Driving towards an acquisition

Customers going to are pushed to the menu page if they’re within the company’s initial territory, which includes a big green bar providing a delivery ETA, which is typically 7, 8 or 9 minutes. That tends to excite customers, while also providing the basics on how the pizzas are cooked, intriguing them even further.

Chain said the company has seen entertaining reviews and social comments, like one saying, “Did I just get a pizza delivered from a van? Yes. Was it delicious? Yes.” Another said “This pizza just got made in a van [and] got to my house in five minutes—this is the future.”

The company has already outgrown its first commissary kitchen space.

Fairmount is just one ZIP code with an average age of 31, made up of many young professionals and families, but Chain said the company is trying to figure out who is most drawn to the concept as it plans its geographic expansion. At present, it plans to move across the bridge to University City, with twice the number of residents, half of whom are college kids.

“All those demographic challenges that we’re going to face will help us internally answer a ton of questions,” Chain said. “That’s the next big step for us.”

The company’s founder is working with a group of angel investors who threw $150,000 at the concept, including people with experience in venture capital, logistics, technology and early-stage businesses.

Looking further ahead, Muncho is planning to upgrade its cooking technology in stages, ultimately working toward a fully automated solution enabling its operators to focus on driving and customer service, rather than cooking and timing their drive times for the perfect, steamy presentation.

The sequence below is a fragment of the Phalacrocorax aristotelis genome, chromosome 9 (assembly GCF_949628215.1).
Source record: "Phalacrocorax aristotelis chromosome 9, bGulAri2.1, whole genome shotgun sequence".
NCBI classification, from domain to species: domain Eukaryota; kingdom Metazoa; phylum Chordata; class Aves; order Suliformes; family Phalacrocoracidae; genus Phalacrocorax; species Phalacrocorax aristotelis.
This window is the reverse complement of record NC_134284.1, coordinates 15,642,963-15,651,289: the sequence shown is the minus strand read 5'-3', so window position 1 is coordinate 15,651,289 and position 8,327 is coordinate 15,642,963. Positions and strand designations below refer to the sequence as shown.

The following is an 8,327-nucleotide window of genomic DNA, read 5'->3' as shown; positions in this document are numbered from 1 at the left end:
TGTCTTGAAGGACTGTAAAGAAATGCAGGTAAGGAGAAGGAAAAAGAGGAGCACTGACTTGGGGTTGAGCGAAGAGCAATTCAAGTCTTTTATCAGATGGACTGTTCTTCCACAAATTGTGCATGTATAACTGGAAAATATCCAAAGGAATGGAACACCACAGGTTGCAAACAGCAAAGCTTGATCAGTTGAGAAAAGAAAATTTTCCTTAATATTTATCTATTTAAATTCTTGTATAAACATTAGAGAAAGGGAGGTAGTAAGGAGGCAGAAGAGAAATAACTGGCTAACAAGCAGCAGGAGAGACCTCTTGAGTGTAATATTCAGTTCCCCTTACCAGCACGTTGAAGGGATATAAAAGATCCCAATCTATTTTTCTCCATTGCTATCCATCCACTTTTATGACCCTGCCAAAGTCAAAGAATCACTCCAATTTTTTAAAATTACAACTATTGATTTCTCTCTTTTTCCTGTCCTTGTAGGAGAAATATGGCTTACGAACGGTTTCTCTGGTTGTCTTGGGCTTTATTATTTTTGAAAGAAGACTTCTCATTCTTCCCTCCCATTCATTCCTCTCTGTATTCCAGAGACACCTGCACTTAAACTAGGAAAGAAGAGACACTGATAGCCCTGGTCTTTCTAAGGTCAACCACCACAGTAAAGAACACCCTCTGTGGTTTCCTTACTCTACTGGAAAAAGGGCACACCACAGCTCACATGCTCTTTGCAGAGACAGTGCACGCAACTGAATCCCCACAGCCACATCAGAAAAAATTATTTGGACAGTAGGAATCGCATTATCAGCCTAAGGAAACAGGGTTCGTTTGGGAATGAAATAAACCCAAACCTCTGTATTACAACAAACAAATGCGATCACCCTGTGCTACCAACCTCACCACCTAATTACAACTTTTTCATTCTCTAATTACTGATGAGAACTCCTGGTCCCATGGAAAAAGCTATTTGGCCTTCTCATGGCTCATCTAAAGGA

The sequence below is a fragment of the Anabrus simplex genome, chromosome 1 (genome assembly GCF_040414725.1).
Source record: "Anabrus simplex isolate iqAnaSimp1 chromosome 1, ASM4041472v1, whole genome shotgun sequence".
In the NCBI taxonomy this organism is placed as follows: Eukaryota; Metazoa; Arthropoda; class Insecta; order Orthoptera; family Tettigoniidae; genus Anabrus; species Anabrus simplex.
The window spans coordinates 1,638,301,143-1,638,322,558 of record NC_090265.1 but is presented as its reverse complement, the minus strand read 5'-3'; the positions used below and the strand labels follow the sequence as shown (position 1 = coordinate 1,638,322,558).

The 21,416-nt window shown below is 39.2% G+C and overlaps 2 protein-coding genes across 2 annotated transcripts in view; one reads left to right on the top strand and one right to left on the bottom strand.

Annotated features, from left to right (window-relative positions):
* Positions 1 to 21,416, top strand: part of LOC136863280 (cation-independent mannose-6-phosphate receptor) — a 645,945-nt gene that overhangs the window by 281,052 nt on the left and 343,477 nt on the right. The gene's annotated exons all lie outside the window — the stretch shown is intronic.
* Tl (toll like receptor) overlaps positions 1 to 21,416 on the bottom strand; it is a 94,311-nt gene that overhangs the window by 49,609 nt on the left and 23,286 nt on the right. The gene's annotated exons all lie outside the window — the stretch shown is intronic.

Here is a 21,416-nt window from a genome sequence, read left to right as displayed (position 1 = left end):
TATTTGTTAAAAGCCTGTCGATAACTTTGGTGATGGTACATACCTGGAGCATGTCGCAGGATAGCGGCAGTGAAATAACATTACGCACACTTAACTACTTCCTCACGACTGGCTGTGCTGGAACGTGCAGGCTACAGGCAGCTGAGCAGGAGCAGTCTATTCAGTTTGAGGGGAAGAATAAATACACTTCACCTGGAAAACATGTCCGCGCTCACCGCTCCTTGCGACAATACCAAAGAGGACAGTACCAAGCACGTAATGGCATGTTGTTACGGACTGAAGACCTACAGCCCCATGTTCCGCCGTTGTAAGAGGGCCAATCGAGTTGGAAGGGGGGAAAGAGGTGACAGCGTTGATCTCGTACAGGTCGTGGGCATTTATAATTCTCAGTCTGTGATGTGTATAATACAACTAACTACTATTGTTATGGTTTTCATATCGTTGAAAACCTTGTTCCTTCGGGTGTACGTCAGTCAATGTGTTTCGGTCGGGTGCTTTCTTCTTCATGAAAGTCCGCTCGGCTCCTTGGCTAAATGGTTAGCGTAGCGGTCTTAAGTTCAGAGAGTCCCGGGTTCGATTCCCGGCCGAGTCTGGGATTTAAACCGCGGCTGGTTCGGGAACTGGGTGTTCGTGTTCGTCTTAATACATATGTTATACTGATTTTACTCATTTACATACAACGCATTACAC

Because the vans themselves are a capital-intensive outlay for such a young company, Chain is developing what he calls an individual service provider program where experienced delivery drivers could buy their own vans, which Muncho would wrap and outfit. The drivers then would do the deliveries and be paid hourly for their efforts, with a goal of allowing them to make $30 an hour, helping the company scale and providing better salaries for drivers onboarding from other companies.

“We’re spending a lot of time cleaning [the vans] and stuff like that, so if we’re able to shift a lot of that onto someone who wants to buy their own van and make a lot of money doing it, then I think it could be a win-win,” Chain said. “But we still have probably 10 more meetings just about this program before it really moves forward.”

As the brand prepares for its second phase, it’s also considering additional cuisine types—like chicken wings and tacos—and the idea that it could build fleets for different foods, to ensure that its service doesn’t degrade as its reach and offerings expand.

Saying he has a notebook filled with additional business ideas, Chain isn’t shy about building the business toward an ultimate acquisition, which he called the “end game.” Whether that suitor could be a company like Yum Brands, Reef, Amazon or a private equity firm, he expects the cook-on-the-way category to quickly fill with additional competition.

“Failure or success, I still think this process is going to help personally determine what stage of companies I’m best at working within and then go from there,” Chain added. “Maybe I’ll start another one. Maybe I’ll become an advisor. I’m going to learn a lot about myself, personally, through this process that has nothing to do with pizza or anything like that.”